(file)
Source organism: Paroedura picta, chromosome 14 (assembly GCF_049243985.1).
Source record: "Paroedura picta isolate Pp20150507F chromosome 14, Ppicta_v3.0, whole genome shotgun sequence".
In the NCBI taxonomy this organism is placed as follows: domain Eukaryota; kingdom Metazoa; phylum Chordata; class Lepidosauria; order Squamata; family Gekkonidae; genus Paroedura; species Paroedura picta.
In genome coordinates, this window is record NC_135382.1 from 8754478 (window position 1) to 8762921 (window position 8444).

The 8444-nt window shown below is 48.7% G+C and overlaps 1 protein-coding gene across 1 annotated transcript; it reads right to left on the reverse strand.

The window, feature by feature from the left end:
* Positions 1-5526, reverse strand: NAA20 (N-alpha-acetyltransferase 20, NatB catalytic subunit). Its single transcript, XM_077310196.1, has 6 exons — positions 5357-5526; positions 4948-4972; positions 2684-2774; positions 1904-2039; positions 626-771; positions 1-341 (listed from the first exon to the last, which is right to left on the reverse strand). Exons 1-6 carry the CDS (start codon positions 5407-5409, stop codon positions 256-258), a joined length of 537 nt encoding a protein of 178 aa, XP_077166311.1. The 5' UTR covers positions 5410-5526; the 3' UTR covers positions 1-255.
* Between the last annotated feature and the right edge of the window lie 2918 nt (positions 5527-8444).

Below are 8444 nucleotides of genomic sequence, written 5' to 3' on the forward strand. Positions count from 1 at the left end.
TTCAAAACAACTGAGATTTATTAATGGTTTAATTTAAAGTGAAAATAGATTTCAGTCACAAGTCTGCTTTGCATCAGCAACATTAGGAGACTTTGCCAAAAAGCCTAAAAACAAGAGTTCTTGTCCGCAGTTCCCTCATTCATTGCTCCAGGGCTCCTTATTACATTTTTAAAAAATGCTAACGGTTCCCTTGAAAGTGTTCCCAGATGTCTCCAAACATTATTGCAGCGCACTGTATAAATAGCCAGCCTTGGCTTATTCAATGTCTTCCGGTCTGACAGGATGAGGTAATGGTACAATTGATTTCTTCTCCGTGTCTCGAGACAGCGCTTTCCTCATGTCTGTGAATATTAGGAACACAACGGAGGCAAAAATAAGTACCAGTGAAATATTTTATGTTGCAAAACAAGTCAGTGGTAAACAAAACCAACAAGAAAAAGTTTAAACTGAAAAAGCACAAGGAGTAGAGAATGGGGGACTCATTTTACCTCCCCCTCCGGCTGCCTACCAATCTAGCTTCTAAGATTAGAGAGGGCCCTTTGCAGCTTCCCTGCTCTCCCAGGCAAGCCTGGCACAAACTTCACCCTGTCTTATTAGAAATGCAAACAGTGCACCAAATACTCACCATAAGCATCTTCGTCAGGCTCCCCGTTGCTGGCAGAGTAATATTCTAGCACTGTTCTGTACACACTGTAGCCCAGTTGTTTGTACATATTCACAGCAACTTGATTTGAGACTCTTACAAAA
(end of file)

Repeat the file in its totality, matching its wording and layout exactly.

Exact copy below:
Source organism: Paroedura picta, chromosome 14 (assembly GCF_049243985.1).
Source record: "Paroedura picta isolate Pp20150507F chromosome 14, Ppicta_v3.0, whole genome shotgun sequence".
In the NCBI taxonomy this organism is placed as follows: domain Eukaryota; kingdom Metazoa; phylum Chordata; class Lepidosauria; order Squamata; family Gekkonidae; genus Paroedura; species Paroedura picta.
In genome coordinates, this window is record NC_135382.1 from 8754478 (window position 1) to 8762921 (window position 8444).

The 8444-nt window shown below is 48.7% G+C and overlaps 1 protein-coding gene across 1 annotated transcript; it reads right to left on the reverse strand.

The window, feature by feature from the left end:
* Positions 1-5526, reverse strand: NAA20 (N-alpha-acetyltransferase 20, NatB catalytic subunit). Its single transcript, XM_077310196.1, has 6 exons — positions 5357-5526; positions 4948-4972; positions 2684-2774; positions 1904-2039; positions 626-771; positions 1-341 (listed from the first exon to the last, which is right to left on the reverse strand). Exons 1-6 carry the CDS (start codon positions 5407-5409, stop codon positions 256-258), a joined length of 537 nt encoding a protein of 178 aa, XP_077166311.1. The 5' UTR covers positions 5410-5526; the 3' UTR covers positions 1-255.
* Between the last annotated feature and the right edge of the window lie 2918 nt (positions 5527-8444).

Below are 8444 nucleotides of genomic sequence, written 5' to 3' on the forward strand. Positions count from 1 at the left end.
TTCAAAACAACTGAGATTTATTAATGGTTTAATTTAAAGTGAAAATAGATTTCAGTCACAAGTCTGCTTTGCATCAGCAACATTAGGAGACTTTGCCAAAAAGCCTAAAAACAAGAGTTCTTGTCCGCAGTTCCCTCATTCATTGCTCCAGGGCTCCTTATTACATTTTTAAAAAATGCTAACGGTTCCCTTGAAAGTGTTCCCAGATGTCTCCAAACATTATTGCAGCGCACTGTATAAATAGCCAGCCTTGGCTTATTCAATGTCTTCCGGTCTGACAGGATGAGGTAATGGTACAATTGATTTCTTCTCCGTGTCTCGAGACAGCGCTTTCCTCATGTCTGTGAATATTAGGAACACAACGGAGGCAAAAATAAGTACCAGTGAAATATTTTATGTTGCAAAACAAGTCAGTGGTAAACAAAACCAACAAGAAAAAGTTTAAACTGAAAAAGCACAAGGAGTAGAGAATGGGGGACTCATTTTACCTCCCCCTCCGGCTGCCTACCAATCTAGCTTCTAAGATTAGAGAGGGCCCTTTGCAGCTTCCCTGCTCTCCCAGGCAAGCCTGGCACAAACTTCACCCTGTCTTATTAGAAATGCAAACAGTGCACCAAATACTCACCATAAGCATCTTCGTCAGGCTCCCCGTTGCTGGCAGAGTAATATTCTAGCACTGTTCTGTACACACTGTAGCCCAGTTGTTTGTACATATTCACAGCAACTTGATTTGAGACTCTTACAAAA